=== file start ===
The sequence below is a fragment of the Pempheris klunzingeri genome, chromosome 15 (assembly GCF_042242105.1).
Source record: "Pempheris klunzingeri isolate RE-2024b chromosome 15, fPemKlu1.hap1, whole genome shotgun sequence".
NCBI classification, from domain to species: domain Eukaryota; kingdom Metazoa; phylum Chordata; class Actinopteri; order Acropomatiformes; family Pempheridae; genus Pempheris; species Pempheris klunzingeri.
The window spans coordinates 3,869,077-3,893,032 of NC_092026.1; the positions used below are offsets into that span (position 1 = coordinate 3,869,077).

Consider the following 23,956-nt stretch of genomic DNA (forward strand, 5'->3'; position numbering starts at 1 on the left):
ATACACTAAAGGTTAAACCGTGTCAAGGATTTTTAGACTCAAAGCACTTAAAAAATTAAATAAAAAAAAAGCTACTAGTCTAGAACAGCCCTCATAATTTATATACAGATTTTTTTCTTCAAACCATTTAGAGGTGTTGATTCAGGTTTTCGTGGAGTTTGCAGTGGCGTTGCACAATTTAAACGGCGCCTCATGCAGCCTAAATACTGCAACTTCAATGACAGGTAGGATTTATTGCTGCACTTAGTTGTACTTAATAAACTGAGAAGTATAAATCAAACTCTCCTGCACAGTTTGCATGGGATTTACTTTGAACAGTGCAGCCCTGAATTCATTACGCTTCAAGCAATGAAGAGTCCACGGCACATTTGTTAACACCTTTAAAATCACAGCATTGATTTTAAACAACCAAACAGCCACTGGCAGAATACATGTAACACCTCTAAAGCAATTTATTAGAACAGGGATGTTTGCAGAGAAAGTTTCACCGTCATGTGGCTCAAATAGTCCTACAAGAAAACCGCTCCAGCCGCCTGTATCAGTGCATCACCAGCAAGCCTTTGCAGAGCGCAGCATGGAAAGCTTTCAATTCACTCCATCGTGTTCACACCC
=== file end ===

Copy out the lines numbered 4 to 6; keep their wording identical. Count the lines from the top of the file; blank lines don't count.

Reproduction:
The window spans coordinates 3,869,077-3,893,032 of NC_092026.1; the positions used below are offsets into that span (position 1 = coordinate 3,869,077).

Consider the following 23,956-nt stretch of genomic DNA (forward strand, 5'->3'; position numbering starts at 1 on the left):
ATACACTAAAGGTTAAACCGTGTCAAGGATTTTTAGACTCAAAGCACTTAAAAAATTAAATAAAAAAAAAGCTACTAGTCTAGAACAGCCCTCATAATTTATATACAGATTTTTTTCTTCAAACCATTTAGAGGTGTTGATTCAGGTTTTCGTGGAGTTTGCAGTGGCGTTGCACAATTTAAACGGCGCCTCATGCAGCCTAAATACTGCAACTTCAATGACAGGTAGGATTTATTGCTGCACTTAGTTGTACTTAATAAACTGAGAAGTATAAATCAAACTCTCCTGCACAGTTTGCATGGGATTTACTTTGAACAGTGCAGCCCTGAATTCATTACGCTTCAAGCAATGAAGAGTCCACGGCACATTTGTTAACACCTTTAAAATCACAGCATTGATTTTAAACAACCAAACAGCCACTGGCAGAATACATGTAACACCTCTAAAGCAATTTATTAGAACAGGGATGTTTGCAGAGAAAGTTTCACCGTCATGTGGCTCAAATAGTCCTACAAGAAAACCGCTCCAGCCGCCTGTATCAGTGCATCACCAGCAAGCCTTTGCAGAGCGCAGCATGGAAAGCTTTCAATTCACTCCATCGTGTTCACACCC